Dr Christie Ballantyne, Chief of Cardiology at Baylor College of Medicine, has said “the most important part of knowing your Lp(a) level is understanding your overall risk and finding the right lifestyle modifications or medications to target all the other traditional risk factors. Those risk factors become even more important to monitor when your Lp(a) levels are high”.8
If you are concerned that you may be at risk of having elevated levels of Lp(a) due to your family history, ask your doctor or medical provider to test lipoprotein (a), along with other lipid tests, to clinically evaluate your risk of developing cardiovascular diseases.
For health professionals
Click below for information regarding the challenges associated with the measurement of Lp(a) and the clinical significance it holds.
The widespread use of Lp(a) as an independent risk factor for cardiovascular disease risk has, until recently, been impeded by the lack of internationally accepted standardisation and the fact that many commercial Lp(a) methods suffer from apo(a) size related bias, potentially leading to patient misclassification. The size of the apo(a) protein is genetically determined and varies widely hence, levels of Lp(a) can vary up to 1000-fold between individuals.4
As a result, international criteria has been set to overcome these challenges. The International Federation of Clinical Chemistry (IFCC) Working Group on Lp(a) recommends that laboratories use assays which do not suffer from apo(a) size-related bias, in order to minimise the potential risk of misclassification of patients for coronary heart disease. The Lipoprotein(a) Foundation has referenced Marcovina and Albers (2016) as their recommendation for the best Lp(a) test.9 This recommendation is a result of the following conclusions:
- Robust assays based on the Denka method are available, which are reported in nanomoles per litre (nmol/L) and are traceable to WHO/IFCC reference material
- Five point calibrators with accuracy assigned target values will minimise the sensitivity to apo(a) size
A number of guidelines are in place for the testing of Lp(a) in patients.
-The European Guidelines for Management of Dyslipidaemia state that Lp(a) should be measured in individuals considered at high risk of CVD or with a strong family history of premature CVD.
-The European Atherosclerotic Society suggest that Lp(a) should be measured once in all subjects at intermediate or high risk of CVD/CHD who present with10 :
1. Premature CVD
2. Family hypercholesterolaemia
3. A family history of premature CVD and/or elevated Lp(a)
4. Recurrent CVD despite statin treatment
5. ≥3% 10-year risk of fatal CVD according to the European guidelines
6. ≥10% 10-year risk of fatal and/or non-fatal CHD according to the US guidelines
-EAS Consensus Panel states the evidence clearly supports Lp(a) as a priority for reducing cardiovascular risk, beyond that associated with LDL cholesterol. Clinicians should consider screening statin-treated patients with recurrent heart disease, in addition to those considered at moderate to high risk of heart disease.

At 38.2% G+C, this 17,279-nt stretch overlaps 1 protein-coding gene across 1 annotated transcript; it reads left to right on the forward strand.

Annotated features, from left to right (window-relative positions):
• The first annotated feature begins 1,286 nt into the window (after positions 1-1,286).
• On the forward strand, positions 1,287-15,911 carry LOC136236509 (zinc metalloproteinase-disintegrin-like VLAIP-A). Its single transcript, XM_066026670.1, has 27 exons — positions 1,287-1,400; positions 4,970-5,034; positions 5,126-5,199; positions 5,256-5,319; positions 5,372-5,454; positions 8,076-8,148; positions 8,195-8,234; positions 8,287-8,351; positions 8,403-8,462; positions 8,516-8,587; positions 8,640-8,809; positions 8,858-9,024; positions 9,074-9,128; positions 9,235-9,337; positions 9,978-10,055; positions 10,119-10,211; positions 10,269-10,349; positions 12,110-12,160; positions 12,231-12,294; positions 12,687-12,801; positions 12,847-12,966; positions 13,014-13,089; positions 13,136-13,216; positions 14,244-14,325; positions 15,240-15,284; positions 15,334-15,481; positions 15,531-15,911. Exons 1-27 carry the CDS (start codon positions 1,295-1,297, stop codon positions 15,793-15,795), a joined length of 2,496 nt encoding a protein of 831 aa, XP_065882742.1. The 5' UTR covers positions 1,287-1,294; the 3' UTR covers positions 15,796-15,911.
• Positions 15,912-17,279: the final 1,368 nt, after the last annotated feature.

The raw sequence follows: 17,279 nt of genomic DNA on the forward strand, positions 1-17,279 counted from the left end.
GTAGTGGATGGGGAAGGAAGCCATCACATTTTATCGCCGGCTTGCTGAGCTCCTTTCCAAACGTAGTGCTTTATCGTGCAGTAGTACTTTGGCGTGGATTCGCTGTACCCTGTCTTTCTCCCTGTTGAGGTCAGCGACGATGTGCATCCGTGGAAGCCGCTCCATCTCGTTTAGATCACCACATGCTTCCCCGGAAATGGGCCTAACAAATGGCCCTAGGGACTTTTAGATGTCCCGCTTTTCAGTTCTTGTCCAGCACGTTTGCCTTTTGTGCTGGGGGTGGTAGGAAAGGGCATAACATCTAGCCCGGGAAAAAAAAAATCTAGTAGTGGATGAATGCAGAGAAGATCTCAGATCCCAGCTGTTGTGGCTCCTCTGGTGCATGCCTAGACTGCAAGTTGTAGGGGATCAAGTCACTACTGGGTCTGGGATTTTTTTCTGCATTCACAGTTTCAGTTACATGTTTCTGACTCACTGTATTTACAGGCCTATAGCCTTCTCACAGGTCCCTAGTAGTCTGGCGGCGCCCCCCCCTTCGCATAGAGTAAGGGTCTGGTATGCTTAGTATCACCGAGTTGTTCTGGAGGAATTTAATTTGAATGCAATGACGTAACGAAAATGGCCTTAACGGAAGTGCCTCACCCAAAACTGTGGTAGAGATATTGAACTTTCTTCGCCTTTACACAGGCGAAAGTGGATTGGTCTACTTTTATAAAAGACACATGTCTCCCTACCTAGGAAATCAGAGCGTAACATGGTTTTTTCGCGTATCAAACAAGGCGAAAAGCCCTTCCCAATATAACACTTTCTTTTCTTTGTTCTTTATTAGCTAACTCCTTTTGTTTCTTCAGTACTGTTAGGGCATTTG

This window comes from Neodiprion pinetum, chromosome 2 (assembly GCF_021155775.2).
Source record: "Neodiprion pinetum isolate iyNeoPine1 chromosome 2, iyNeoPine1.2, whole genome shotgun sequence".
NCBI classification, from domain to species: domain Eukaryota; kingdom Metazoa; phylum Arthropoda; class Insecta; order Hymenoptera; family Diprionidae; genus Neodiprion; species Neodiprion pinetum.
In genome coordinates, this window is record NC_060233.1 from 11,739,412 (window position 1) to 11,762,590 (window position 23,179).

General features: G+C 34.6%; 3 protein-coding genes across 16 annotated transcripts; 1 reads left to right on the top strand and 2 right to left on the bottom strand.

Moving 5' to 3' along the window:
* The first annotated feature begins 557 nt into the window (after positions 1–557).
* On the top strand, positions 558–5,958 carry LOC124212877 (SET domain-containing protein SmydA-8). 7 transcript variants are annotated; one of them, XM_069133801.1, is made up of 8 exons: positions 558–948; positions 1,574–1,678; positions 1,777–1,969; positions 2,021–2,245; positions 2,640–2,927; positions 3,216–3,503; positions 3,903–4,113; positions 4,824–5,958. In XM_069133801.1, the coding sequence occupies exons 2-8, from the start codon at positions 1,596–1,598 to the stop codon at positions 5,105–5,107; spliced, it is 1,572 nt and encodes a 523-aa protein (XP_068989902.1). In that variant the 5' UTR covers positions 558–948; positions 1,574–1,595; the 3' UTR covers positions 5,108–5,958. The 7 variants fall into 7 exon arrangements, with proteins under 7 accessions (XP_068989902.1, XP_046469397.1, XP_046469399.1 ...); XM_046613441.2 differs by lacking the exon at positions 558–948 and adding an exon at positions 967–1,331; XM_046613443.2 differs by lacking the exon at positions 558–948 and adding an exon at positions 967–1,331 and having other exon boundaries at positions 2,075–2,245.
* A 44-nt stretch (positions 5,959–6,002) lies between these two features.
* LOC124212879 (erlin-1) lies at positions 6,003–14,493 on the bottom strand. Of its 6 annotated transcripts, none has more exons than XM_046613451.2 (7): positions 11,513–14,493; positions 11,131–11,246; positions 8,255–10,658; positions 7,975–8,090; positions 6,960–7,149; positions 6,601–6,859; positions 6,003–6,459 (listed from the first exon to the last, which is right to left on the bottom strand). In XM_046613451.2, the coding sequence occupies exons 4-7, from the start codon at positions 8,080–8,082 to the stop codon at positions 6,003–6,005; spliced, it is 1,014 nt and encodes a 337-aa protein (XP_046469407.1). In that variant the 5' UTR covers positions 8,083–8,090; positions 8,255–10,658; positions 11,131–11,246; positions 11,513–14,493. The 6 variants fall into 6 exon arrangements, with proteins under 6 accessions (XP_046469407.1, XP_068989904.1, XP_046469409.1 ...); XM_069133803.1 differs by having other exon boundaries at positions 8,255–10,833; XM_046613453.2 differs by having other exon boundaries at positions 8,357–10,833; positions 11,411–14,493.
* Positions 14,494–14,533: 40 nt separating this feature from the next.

- The Randox Lp(a) assay is one of the only methodologies on the market that detects the non-variable part of the Lp(a) molecule and therefore suffers minimal size related bias – providing more accurate and consistent results. The Randox Lp(a) kit is standardised to the WHO/ IFCC reference material SRM 2B and is closest in terms of agreement to the ELISA reference method.
- Five calibrators with accuracy-based assigned target values are provided – which accurately reflect the heterogeneity of isoforms present in the general population
- Measuring units available in nmol/L upon request
- Highly sensitive and specific – method for Lp(a) detection in serum and plasma
- Applications are available for a wide range of biochemistry analysers – which detail instrument-specific settings for the convenient use of Randox Lp(a) on a variety of systems
- Liquid ready-to-use reagents – for convenience and ease-of-use
Watch the interview with Bob Harper here:
1. Lipoprotein(a) Foundation, Lipoprotein(a) Foundation Thanks Bob Harper for Revealing High Lp(a) Levels Led to His Recent Heart Attack on The Dr Oz Show, 2017 Available from: http://www.businesswire.com/news/home/20170425006724/en/ [Accessed: 16 March 2017]
2. Lipoprotein Foundation, Understand Inherited Lipoprotein (a), Available from: https://goo.gl/bH5A8R [Accessed: 16 March 2017]
3. Kumar, V., Abbas, A. K. and Aster, J. C., Robbins and Cotran Pathologic Basic of Disease, (Philadelphia: Elsevier Saunders, 2015), p. 494 in Google books, https://goo.gl/VEnVX9 [Accessed 27th April 2017]
4. Kamstrup P.R., Tybjaerg-Hansen A., Steffensen R., Nordestgaard B.G. Genetically elevated lipoprotein (a) and increased risk of myocardial infarction. JAMA. Vol. 301, p. 2331-2339 (2009).
5. Afshar, M. Kamstrup, P.R., Williams, K., Snidermann, A. D., Nordestgaard, B.G., Thanassoulis, G., Estimating the Population Impact of Lp(a) Lowering on the Incidence of Myocardial Infarction and Aortic Stenosis – Brief Report., Ateriosclerosis, Thrombosis, and Vascular Biology, 2016;36:2421-2423, Available from: http://doi.org/10.1161/ATVBAHA.116.308271
6. The Lipoprotein(a) Foundation, Lipoprotein(a) Foundation Supports National Heart Valve Disease Month, Highlights Genetic Link between Lp(a) and Aortic Valve Disease, Business Wire. (2017), Available from: https://goo.gl/LhQFGj [Accessed: 16 March 2017]
7. Lab Tests Online, Lp(a), 2014, Available from: https://goo.gl/W2PWSN [Accessed: 16 March 2017]
8.Gutierrez, G., The heart attack risk factor you haven’t heard of, Baylor College of Medicine, 2017, Available from: https://goo.gl/9X4Xko [Accessed: 16 March 2017]
9. Marcovina, S.M. and Albers, J.J. Lipoprotein (a) measurements for clinical application. Lipid Res. Vol. 57, p. 526-37 (2016).
10. Nordestgaard, B. G., Chapman, M. J., Ray, K., Bore´n, J., Andreotti, F., Watts, G. F., Ginsberg, H., Amarenco, P., Catapano, A., Descamps, O. S., Fisher, E., Kovanen, P. T., Kuivenhoven, J. A., Lesnik, P., Masana, L., Reiner, Z., Taskinen, M. R., Tokgozoglu, L., and Tybjærg-Hansen, A., for the European Atherosclerosis Society Consensus Panel. Lipoprotein(a) as a cardiovascular risk factor: current status. European Heart Journal. Vol. 23, p. 2844-2853 (2010).